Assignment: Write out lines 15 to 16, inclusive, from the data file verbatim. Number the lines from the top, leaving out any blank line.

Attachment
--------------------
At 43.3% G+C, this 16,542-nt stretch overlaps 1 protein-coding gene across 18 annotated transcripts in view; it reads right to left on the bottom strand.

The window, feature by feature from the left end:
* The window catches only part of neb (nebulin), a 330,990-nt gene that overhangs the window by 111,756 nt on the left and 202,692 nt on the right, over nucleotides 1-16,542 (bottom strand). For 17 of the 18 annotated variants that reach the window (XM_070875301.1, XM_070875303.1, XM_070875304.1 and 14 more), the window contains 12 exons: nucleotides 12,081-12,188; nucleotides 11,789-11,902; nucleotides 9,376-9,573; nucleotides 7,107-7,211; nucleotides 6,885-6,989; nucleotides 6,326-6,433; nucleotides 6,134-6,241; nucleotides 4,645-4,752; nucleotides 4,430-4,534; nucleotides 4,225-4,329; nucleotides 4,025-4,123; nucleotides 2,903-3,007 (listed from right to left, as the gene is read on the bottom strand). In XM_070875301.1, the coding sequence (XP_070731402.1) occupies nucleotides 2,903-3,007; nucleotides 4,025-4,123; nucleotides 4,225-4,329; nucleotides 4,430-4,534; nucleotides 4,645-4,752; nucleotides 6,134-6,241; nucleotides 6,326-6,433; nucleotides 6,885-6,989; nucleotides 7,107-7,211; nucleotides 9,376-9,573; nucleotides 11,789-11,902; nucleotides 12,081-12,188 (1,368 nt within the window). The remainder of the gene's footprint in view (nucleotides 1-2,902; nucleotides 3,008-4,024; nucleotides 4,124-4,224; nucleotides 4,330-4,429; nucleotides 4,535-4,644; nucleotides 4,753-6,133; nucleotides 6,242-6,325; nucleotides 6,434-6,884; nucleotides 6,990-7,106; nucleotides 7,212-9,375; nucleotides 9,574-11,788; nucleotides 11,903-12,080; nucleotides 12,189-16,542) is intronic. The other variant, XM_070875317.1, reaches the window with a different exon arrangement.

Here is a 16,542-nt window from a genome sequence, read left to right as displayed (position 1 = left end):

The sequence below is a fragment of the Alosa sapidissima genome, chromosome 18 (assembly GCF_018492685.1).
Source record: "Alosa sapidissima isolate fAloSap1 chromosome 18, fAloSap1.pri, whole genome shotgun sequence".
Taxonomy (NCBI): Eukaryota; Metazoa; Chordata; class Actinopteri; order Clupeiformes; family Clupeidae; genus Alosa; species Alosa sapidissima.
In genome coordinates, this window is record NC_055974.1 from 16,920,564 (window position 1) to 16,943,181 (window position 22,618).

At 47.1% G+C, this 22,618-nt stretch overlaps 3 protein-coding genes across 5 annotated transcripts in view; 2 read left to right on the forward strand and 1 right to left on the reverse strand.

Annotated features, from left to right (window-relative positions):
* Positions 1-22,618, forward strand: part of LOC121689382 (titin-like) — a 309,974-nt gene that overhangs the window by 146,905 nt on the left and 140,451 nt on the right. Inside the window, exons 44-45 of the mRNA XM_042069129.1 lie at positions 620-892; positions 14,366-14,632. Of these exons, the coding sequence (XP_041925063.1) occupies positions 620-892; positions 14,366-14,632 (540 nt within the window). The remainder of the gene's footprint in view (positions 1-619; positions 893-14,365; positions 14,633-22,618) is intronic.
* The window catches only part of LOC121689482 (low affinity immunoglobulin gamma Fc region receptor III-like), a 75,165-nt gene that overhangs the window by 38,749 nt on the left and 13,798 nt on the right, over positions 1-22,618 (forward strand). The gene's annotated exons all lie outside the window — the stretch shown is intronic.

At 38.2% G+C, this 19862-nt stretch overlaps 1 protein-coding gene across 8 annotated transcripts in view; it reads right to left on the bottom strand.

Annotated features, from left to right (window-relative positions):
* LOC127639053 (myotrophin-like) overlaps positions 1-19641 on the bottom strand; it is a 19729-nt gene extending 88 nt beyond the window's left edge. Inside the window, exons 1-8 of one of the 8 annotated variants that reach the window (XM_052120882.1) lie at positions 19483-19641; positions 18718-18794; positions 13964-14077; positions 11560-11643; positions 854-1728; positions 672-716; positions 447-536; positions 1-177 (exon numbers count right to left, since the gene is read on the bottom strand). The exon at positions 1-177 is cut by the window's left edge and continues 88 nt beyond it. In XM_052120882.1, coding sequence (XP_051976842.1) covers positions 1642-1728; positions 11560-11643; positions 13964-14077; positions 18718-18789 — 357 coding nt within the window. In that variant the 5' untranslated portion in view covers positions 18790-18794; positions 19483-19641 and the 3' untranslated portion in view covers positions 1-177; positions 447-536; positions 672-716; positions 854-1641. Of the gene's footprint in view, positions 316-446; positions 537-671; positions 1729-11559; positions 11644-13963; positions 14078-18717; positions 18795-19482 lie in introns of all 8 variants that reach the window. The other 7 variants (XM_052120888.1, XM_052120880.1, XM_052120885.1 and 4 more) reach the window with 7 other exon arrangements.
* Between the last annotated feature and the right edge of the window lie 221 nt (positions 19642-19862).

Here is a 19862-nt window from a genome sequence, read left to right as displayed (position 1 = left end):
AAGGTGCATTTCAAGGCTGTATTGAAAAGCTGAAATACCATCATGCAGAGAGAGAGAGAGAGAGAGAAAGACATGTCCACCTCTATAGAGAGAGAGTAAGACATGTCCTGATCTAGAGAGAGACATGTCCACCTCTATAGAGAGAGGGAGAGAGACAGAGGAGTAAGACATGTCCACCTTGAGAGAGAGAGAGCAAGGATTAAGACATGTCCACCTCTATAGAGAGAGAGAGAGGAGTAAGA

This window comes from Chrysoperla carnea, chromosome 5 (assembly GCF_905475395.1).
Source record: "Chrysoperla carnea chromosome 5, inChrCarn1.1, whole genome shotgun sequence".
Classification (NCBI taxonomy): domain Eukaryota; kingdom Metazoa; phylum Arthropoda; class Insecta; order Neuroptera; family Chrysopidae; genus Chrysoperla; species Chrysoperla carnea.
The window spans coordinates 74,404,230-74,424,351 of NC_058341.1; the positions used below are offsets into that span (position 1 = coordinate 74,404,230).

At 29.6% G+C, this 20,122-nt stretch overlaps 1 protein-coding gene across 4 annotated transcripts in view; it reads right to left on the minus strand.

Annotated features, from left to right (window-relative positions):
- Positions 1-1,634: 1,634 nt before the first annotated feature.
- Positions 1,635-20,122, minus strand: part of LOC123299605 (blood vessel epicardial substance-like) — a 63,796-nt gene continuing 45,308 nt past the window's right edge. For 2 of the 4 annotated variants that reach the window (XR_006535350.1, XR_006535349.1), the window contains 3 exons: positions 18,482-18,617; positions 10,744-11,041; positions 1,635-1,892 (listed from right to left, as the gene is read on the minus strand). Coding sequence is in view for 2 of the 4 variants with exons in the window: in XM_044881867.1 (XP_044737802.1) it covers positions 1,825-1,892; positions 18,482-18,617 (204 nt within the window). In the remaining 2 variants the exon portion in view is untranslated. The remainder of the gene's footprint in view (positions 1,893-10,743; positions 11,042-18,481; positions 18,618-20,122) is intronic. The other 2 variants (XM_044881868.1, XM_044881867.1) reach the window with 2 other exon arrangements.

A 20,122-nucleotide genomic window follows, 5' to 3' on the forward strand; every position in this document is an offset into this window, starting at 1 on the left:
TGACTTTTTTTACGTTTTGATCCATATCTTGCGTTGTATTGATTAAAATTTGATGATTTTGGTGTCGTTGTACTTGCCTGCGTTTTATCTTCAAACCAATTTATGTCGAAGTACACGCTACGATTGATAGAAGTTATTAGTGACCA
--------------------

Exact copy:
* LOC127639053 (myotrophin-like) overlaps positions 1-19641 on the bottom strand; it is a 19729-nt gene extending 88 nt beyond the window's left edge. Inside the window, exons 1-8 of one of the 8 annotated variants that reach the window (XM_052120882.1) lie at positions 19483-19641; positions 18718-18794; positions 13964-14077; positions 11560-11643; positions 854-1728; positions 672-716; positions 447-536; positions 1-177 (exon numbers count right to left, since the gene is read on the bottom strand). The exon at positions 1-177 is cut by the window's left edge and continues 88 nt beyond it. In XM_052120882.1, coding sequence (XP_051976842.1) covers positions 1642-1728; positions 11560-11643; positions 13964-14077; positions 18718-18789 — 357 coding nt within the window. In that variant the 5' untranslated portion in view covers positions 18790-18794; positions 19483-19641 and the 3' untranslated portion in view covers positions 1-177; positions 447-536; positions 672-716; positions 854-1641. Of the gene's footprint in view, positions 316-446; positions 537-671; positions 1729-11559; positions 11644-13963; positions 14078-18717; positions 18795-19482 lie in introns of all 8 variants that reach the window. The other 7 variants (XM_052120888.1, XM_052120880.1, XM_052120885.1 and 4 more) reach the window with 7 other exon arrangements.
* Between the last annotated feature and the right edge of the window lie 221 nt (positions 19642-19862).